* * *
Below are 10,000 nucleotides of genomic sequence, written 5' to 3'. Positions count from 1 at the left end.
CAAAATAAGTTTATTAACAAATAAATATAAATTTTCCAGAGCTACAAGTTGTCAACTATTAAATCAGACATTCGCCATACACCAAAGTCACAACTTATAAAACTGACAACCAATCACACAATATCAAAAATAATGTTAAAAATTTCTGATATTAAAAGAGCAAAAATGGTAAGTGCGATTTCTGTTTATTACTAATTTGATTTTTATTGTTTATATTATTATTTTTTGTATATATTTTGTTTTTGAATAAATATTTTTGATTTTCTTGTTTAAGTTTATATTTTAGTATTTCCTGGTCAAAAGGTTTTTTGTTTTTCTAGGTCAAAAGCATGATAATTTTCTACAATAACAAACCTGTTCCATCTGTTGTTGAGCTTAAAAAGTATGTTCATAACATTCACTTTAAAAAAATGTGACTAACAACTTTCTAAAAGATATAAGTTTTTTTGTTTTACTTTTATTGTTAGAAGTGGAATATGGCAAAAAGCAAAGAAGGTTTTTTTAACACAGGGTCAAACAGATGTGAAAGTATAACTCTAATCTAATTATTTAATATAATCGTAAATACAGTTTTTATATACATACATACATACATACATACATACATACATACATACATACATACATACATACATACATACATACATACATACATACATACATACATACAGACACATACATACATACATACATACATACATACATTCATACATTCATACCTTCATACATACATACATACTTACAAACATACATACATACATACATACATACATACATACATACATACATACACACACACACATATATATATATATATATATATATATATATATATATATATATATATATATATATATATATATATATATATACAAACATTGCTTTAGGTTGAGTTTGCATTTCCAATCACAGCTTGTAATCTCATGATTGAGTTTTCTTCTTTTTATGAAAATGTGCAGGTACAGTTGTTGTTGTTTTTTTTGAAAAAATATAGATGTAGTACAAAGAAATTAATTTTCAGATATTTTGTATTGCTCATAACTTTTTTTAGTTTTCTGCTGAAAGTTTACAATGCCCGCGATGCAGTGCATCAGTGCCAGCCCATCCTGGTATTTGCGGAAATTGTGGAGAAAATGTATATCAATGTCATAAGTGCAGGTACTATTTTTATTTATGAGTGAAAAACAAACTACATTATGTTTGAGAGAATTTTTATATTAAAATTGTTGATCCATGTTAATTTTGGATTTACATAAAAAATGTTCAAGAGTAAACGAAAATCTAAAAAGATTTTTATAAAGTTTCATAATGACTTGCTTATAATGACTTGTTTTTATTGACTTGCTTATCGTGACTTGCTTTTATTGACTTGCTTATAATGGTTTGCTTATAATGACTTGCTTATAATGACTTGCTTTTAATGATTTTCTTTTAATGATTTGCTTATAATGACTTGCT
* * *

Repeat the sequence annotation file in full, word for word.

Below are 10,000 nucleotides of genomic sequence, written 5' to 3'. Positions count from 1 at the left end.
CAAAATAAGTTTATTAACAAATAAATATAAATTTTCCAGAGCTACAAGTTGTCAACTATTAAATCAGACATTCGCCATACACCAAAGTCACAACTTATAAAACTGACAACCAATCACACAATATCAAAAATAATGTTAAAAATTTCTGATATTAAAAGAGCAAAAATGGTAAGTGCGATTTCTGTTTATTACTAATTTGATTTTTATTGTTTATATTATTATTTTTTGTATATATTTTGTTTTTGAATAAATATTTTTGATTTTCTTGTTTAAGTTTATATTTTAGTATTTCCTGGTCAAAAGGTTTTTTGTTTTTCTAGGTCAAAAGCATGATAATTTTCTACAATAACAAACCTGTTCCATCTGTTGTTGAGCTTAAAAAGTATGTTCATAACATTCACTTTAAAAAAATGTGACTAACAACTTTCTAAAAGATATAAGTTTTTTTGTTTTACTTTTATTGTTAGAAGTGGAATATGGCAAAAAGCAAAGAAGGTTTTTTTAACACAGGGTCAAACAGATGTGAAAGTATAACTCTAATCTAATTATTTAATATAATCGTAAATACAGTTTTTATATACATACATACATACATACATACATACATACATACATACATACATACATACATACATACATACATACATACATACATACATACATACATACAGACACATACATACATACATACATACATACATACATTCATACATTCATACCTTCATACATACATACATACTTACAAACATACATACATACATACATACATACATACATACATACATACATACACACACACACATATATATATATATATATATATATATATATATATATATATATATATATATATATATATATATATATATATACAAACATTGCTTTAGGTTGAGTTTGCATTTCCAATCACAGCTTGTAATCTCATGATTGAGTTTTCTTCTTTTTATGAAAATGTGCAGGTACAGTTGTTGTTGTTTTTTTTGAAAAAATATAGATGTAGTACAAAGAAATTAATTTTCAGATATTTTGTATTGCTCATAACTTTTTTTAGTTTTCTGCTGAAAGTTTACAATGCCCGCGATGCAGTGCATCAGTGCCAGCCCATCCTGGTATTTGCGGAAATTGTGGAGAAAATGTATATCAATGTCATAAGTGCAGGTACTATTTTTATTTATGAGTGAAAAACAAACTACATTATGTTTGAGAGAATTTTTATATTAAAATTGTTGATCCATGTTAATTTTGGATTTACATAAAAAATGTTCAAGAGTAAACGAAAATCTAAAAAGATTTTTATAAAGTTTCATAATGACTTGCTTATAATGACTTGTTTTTATTGACTTGCTTATCGTGACTTGCTTTTATTGACTTGCTTATAATGGTTTGCTTATAATGACTTGCTTATAATGACTTGCTTTTAATGATTTTCTTTTAATGATTTGCTTATAATGACTTGCT